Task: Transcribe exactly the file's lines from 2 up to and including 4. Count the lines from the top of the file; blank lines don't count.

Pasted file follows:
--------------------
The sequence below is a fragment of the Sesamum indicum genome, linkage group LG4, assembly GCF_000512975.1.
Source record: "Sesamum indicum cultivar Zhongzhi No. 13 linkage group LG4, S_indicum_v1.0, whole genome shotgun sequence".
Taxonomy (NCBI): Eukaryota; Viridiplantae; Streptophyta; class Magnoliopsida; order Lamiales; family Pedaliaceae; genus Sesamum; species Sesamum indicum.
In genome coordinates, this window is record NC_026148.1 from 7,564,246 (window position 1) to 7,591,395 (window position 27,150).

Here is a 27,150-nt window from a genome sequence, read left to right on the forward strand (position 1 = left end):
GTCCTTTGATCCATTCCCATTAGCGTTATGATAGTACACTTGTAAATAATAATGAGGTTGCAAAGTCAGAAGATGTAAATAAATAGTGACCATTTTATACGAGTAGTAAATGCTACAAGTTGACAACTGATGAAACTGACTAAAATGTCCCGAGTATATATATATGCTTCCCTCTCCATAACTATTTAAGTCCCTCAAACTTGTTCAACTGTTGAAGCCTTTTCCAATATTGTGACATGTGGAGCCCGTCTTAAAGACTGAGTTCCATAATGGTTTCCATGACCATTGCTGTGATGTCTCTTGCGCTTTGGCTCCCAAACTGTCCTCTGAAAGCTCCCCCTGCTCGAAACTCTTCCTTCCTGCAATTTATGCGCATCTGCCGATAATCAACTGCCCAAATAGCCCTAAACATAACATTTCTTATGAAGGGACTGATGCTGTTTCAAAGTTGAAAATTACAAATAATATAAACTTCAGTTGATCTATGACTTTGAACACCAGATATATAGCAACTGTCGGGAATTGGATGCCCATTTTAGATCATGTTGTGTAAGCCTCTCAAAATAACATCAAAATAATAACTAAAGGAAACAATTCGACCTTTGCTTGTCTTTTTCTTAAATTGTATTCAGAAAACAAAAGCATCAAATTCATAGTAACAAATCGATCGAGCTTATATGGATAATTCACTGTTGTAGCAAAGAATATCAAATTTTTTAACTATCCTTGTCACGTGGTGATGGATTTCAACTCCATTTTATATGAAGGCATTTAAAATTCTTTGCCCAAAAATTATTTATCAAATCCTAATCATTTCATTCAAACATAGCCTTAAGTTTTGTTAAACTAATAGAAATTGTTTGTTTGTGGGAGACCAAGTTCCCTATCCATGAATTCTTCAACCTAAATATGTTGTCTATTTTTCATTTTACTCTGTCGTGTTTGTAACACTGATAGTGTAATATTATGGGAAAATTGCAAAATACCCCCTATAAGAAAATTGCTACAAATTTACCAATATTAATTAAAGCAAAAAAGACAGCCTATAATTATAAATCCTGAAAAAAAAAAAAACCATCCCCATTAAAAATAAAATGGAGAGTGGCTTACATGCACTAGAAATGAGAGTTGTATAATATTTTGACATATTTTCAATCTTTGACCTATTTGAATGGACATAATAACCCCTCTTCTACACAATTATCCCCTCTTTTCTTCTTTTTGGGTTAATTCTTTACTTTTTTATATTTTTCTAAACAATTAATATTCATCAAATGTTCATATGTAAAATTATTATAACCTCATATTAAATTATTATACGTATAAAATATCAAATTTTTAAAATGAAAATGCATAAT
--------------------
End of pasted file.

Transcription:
Source record: "Sesamum indicum cultivar Zhongzhi No. 13 linkage group LG4, S_indicum_v1.0, whole genome shotgun sequence".
Taxonomy (NCBI): Eukaryota; Viridiplantae; Streptophyta; class Magnoliopsida; order Lamiales; family Pedaliaceae; genus Sesamum; species Sesamum indicum.
In genome coordinates, this window is record NC_026148.1 from 7,564,246 (window position 1) to 7,591,395 (window position 27,150).